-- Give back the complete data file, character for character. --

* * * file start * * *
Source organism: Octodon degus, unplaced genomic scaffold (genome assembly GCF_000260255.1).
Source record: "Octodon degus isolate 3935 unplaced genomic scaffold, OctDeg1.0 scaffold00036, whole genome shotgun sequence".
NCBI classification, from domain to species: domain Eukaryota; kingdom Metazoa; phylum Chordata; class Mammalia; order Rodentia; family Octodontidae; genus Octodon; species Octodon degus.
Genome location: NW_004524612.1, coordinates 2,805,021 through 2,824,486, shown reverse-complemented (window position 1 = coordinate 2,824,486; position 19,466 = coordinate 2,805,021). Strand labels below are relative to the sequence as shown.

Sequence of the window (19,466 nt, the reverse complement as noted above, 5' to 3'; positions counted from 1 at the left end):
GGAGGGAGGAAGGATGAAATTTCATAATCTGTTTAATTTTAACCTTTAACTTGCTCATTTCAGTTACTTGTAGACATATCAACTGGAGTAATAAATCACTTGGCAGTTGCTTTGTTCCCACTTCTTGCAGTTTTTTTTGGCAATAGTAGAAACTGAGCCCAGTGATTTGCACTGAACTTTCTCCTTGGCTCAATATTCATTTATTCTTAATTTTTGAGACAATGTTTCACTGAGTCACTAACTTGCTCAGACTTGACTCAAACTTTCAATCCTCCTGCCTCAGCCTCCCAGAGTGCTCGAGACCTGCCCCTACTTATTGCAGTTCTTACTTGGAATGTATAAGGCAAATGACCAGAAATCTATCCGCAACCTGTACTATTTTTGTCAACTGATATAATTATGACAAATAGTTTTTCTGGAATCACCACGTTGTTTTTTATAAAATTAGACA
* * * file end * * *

Source organism: Octodon degus, unplaced genomic scaffold (genome assembly GCF_000260255.1).
Source record: "Octodon degus isolate 3935 unplaced genomic scaffold, OctDeg1.0 scaffold00036, whole genome shotgun sequence".
NCBI classification, from domain to species: domain Eukaryota; kingdom Metazoa; phylum Chordata; class Mammalia; order Rodentia; family Octodontidae; genus Octodon; species Octodon degus.
Genome location: NW_004524612.1, coordinates 2,805,021 through 2,824,486, shown reverse-complemented (window position 1 = coordinate 2,824,486; position 19,466 = coordinate 2,805,021). Strand labels below are relative to the sequence as shown.

Sequence of the window (19,466 nt, the reverse complement as noted above, 5' to 3'; positions counted from 1 at the left end):
GGAGGGAGGAAGGATGAAATTTCATAATCTGTTTAATTTTAACCTTTAACTTGCTCATTTCAGTTACTTGTAGACATATCAACTGGAGTAATAAATCACTTGGCAGTTGCTTTGTTCCCACTTCTTGCAGTTTTTTTTGGCAATAGTAGAAACTGAGCCCAGTGATTTGCACTGAACTTTCTCCTTGGCTCAATATTCATTTATTCTTAATTTTTGAGACAATGTTTCACTGAGTCACTAACTTGCTCAGACTTGACTCAAACTTTCAATCCTCCTGCCTCAGCCTCCCAGAGTGCTCGAGACCTGCCCCTACTTATTGCAGTTCTTACTTGGAATGTATAAGGCAAATGACCAGAAATCTATCCGCAACCTGTACTATTTTTGTCAACTGATATAATTATGACAAATAGTTTTTCTGGAATCACCACGTTGTTTTTTATAAAATTAGACA